We all know the importance of engaging in physical and emotional self-care. For many of us, self-care includes ensuring that we get enough sleep, work out, stay hydrated and wear sunscreen.
But I answer dozens of calls and emails every week from women whose rights have been violated in the workplace—and it’s clear to me that most don’t know the basics of workplace self-care.
Workplace self-care starts with knowing your rights. The effects of harassment, discrimination and retaliation can be devastating. Understanding your rights and knowing what can be done to protect yourself will help you navigate difficult workplace dynamics and, in the best of cases, resolve problems if your employer acts properly.
You have the right not to be harassed or discriminated against based on a protected classification. Paying women less than men for substantially similar work is an example of discrimination based on sex, which is a protected class.
Under federal law, harassment can be the basis of a lawsuit if you must put up with it to keep your job or if it’s “severe or pervasive” enough to create an intimidating, hostile or abusive work environment. Under federal law, a single incident of rape at work unquestionably creates a hostile work environment—but petty slights, mere annoyances and less serious isolated incidents don’t rise to the level of illegality. To be considered unlawful under federal law, the conduct must create an environment that reasonable people would find intimidating, hostile or offensive. (Think: offensive jokes, slurs, epithets or name calling, physical assaults or threats, intimidation, ridicule or mockery, insults or put-downs, offensive objects or pictures and interference with work performance.)
State law and standards often differ from federal law, so it’s important to research the standards in your state. For example, California’s recently passed Omnibus Sexual Harassment bill is more protective of employees than federal law. Simply put, it takes less bad conduct in California to create liability for sexual harassment than under federal law.
You can sue for retaliation if you are treated adversely at work because you engaged in protected activity. An employer cannot take negative action against you—that is, demote, fire or subject you to a hostile work environment—because you were sexually harassed, acted as a whistleblower or reported conduct you believed to be illegal.
In most states, for the majority of injuries on the job other than those arising from protected class based harassment, discrimination and retaliation, employees must seek medical treatment and damages for pain and suffering through workers’ compensation, a separate dispute alternative for injuries that fall within the “compensation bargain,” not through the courts. Workers’ compensation makes presumptions in employees’ favor and limits employers’ financial exposure.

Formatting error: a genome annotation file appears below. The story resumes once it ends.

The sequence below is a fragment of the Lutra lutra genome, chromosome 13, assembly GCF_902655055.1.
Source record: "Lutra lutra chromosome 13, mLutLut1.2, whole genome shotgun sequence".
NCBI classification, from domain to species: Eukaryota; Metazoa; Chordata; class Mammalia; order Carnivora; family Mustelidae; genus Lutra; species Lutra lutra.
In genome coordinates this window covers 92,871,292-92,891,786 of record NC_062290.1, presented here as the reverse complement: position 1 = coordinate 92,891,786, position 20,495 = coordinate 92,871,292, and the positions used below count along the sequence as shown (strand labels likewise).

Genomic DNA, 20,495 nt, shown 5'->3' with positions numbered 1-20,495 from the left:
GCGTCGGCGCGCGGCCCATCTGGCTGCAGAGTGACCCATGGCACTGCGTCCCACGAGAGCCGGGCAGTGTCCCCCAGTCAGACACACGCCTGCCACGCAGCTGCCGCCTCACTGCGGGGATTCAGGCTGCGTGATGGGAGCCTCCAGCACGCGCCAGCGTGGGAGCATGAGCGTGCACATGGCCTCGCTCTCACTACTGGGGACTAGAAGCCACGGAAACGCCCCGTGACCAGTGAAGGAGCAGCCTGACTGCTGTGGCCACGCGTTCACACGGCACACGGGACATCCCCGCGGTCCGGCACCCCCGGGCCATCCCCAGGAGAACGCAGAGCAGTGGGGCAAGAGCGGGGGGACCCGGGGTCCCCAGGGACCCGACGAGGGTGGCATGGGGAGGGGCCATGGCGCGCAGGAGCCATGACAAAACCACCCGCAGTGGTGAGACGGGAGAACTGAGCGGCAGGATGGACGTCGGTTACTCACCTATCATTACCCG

Most states offer online resources, and you can find help at these sites: the Equal Employment Opportunity Commission (EEOC), the Department of Labor (DOL) and other organizations focused on employee rights.
But regardless of where you live, you can protect yourself and your ability to bring a lawsuit through a number of do-it-yourself steps that prepare you to recount what happened—whether you bring your claim to your human resources department, a governmental agency or a private attorney.
Write a chronology of everything that happened—with dates, locations, witnesses and every detail you can recall of each offending event to date.
Keep a log of offending events going forward. Use notes on your phone, a note taking app, or an app for contemporaneous recording of events. I created a free app called Incident Genie to help document workplace misconduct.
If you feel safe doing so, report incidents to human resources, a supervisor or a higher up. Make sure to confirm what you reported in writing to prevent faulty recollection or outright denial in the future. Also consider reporting to the police.
Ask for help. Give your employer an opportunity to fix the problem so that you can stay at your job. Consider getting medical and/or psychological support, including stress or other medical leave. If you go on leave, provide your employer with a note from your doctor or psychologist that includes a specific return-to-work date.
Keep a log of how the events or conduct affect you. Include details such as nightmares, excessive sleeping or inability to sleep, inability to focus, depression, anxiety, grinding of teeth, irritability, nausea, panic, lack of appetite or the opposite, racing thoughts, fear and similar emotions. Because I know the importance of capturing this information, I created an attorney-client communication app called Damages Genie for you to use once you have a lawyer.
Reach out to a qualified lawyer in your area as soon as possible.
Engage in radical self-care during this stressful time. Exercise daily. Meditate. Take baths. Stream your favorite shows. Wear fuzzy socks to bed. Strive for underwhelm. Seek out support, whether from a private therapist, through your insurance, or at a low or no-cost clinic.
If your employer is not interested in playing by the rules, using the workplace self-care toolkit will help you hold those who violated your rights accountable for the harm they caused. Most importantly, know that, with the right help, things will get better.